Ah! But King Edwin did things legally, by renegotiating the Treaty of Fernandescourt instead of simply tearing up his agreements.
More importantly, that isn’t what he’s best known for.
King Augustus the Strong of Poland-Lithuania comes to mind there. He got the epithet purely for his physical strength, and he wasn’t a particularly good king.
I think the prevailing historical narrative is determined less by the character of who won and who lost, and more by the character of who’s writing, their political views, and the commonly accepted zeitgeist of their time. We get almost fawning biographies of people like Lee because for the past 150 years, it has been in fashion to paper over the actual causes of the ACW and focus on the “brother against brother” aspect, rather than the “struggle to free millions of human beings from an inhumanly cruel system of bondage” element, for the sake of creating a political narrative amenable to political elites in the north and the south. Napoleon comes in for praise because despite his faults, his opponents were arguably worse and he did spread the ideals of the revolution through Europe (which is why inveterate reactionaries like Tolstoy also hated him).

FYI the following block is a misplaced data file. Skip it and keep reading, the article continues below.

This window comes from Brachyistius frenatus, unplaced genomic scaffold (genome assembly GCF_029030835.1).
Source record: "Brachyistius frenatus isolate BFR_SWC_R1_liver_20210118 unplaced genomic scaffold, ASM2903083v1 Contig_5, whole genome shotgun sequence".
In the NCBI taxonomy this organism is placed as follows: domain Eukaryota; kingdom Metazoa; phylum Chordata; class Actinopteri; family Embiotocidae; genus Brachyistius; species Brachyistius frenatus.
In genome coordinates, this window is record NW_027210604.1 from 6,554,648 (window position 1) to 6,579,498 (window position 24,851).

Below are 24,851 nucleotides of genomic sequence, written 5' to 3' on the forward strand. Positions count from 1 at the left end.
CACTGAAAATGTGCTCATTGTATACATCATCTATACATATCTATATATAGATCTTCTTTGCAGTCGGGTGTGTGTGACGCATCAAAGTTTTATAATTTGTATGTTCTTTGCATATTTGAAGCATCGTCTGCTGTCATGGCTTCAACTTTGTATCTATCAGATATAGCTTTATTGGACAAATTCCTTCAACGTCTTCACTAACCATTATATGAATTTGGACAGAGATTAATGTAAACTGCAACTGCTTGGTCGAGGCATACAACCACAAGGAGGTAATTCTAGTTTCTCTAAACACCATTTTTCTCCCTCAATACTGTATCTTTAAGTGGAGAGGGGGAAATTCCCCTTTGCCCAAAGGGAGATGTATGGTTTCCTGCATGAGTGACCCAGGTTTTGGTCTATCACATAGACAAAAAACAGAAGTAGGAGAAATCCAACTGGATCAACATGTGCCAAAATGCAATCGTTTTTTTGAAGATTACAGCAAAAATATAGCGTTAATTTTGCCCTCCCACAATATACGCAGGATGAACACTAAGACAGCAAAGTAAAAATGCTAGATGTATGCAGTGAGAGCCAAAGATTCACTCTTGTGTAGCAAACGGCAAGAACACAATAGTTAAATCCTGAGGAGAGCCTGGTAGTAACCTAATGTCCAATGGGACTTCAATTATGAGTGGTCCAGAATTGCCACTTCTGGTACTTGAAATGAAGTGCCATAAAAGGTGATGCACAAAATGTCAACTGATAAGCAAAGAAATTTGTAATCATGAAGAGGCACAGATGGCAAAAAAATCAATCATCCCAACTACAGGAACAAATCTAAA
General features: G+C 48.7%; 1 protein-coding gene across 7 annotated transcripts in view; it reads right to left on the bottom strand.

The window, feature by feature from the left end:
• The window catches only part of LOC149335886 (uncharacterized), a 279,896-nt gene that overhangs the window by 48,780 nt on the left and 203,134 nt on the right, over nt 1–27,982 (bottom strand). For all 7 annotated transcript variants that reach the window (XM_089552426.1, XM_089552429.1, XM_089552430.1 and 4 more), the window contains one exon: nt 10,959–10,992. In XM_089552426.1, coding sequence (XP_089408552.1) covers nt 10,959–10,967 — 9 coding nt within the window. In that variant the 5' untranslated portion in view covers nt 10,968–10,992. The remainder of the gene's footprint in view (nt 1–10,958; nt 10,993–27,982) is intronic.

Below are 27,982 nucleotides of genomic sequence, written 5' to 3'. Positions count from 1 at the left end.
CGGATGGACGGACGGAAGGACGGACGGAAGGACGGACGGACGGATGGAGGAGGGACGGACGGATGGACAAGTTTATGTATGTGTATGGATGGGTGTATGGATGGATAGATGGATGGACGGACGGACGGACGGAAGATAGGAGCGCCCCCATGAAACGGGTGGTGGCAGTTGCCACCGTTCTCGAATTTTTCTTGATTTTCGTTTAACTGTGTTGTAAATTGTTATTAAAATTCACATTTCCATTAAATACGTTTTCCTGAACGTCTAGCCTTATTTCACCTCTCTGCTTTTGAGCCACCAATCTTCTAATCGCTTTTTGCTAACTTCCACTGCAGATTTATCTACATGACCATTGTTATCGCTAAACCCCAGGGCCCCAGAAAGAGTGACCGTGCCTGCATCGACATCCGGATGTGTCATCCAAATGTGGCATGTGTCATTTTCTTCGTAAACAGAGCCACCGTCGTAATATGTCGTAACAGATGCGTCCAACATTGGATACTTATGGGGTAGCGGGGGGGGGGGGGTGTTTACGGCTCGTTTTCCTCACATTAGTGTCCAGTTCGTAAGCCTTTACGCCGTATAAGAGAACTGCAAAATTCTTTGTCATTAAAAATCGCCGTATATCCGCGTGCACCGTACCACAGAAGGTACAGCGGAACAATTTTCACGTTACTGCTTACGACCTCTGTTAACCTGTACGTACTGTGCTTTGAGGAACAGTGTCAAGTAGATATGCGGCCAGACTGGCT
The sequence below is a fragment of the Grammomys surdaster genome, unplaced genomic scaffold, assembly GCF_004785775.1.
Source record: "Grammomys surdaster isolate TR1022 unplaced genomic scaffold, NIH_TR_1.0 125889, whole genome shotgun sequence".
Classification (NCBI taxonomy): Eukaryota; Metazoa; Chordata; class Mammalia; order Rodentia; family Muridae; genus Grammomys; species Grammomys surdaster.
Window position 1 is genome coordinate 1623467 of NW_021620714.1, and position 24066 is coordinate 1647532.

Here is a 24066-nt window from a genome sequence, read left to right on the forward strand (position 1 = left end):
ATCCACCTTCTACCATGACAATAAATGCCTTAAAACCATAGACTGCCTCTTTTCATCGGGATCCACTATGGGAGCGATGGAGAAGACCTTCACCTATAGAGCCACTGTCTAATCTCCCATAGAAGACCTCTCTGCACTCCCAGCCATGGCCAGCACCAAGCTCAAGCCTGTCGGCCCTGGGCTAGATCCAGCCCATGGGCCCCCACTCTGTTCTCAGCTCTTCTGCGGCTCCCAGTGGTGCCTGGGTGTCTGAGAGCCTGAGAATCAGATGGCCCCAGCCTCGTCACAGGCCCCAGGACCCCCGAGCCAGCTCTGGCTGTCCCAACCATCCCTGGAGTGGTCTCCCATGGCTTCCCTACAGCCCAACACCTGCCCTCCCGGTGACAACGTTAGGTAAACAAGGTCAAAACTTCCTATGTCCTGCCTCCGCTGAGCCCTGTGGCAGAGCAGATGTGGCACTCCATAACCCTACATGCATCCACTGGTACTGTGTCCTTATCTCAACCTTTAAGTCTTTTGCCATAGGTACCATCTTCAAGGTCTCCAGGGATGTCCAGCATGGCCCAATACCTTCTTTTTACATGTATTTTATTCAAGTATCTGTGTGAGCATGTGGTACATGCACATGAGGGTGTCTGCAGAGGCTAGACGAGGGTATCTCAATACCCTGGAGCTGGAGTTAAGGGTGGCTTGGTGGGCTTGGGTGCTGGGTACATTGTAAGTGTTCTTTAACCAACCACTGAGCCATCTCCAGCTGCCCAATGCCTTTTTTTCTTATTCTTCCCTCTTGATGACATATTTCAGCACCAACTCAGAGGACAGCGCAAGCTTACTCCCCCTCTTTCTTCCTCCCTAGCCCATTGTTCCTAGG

We can even see this process in motion with the Crusades which had been formerly characterised positively by a very eurocentric narrative of Whig history (in the sense that the Crusades were both justified, and assisted in the progress of Western Civilisation). Nowadays, how positively you view the Crusades is pretty much inversely proportional to your support for cultural and religious tolerance, and your willingness to reject a purely eurocentric narrative of the period.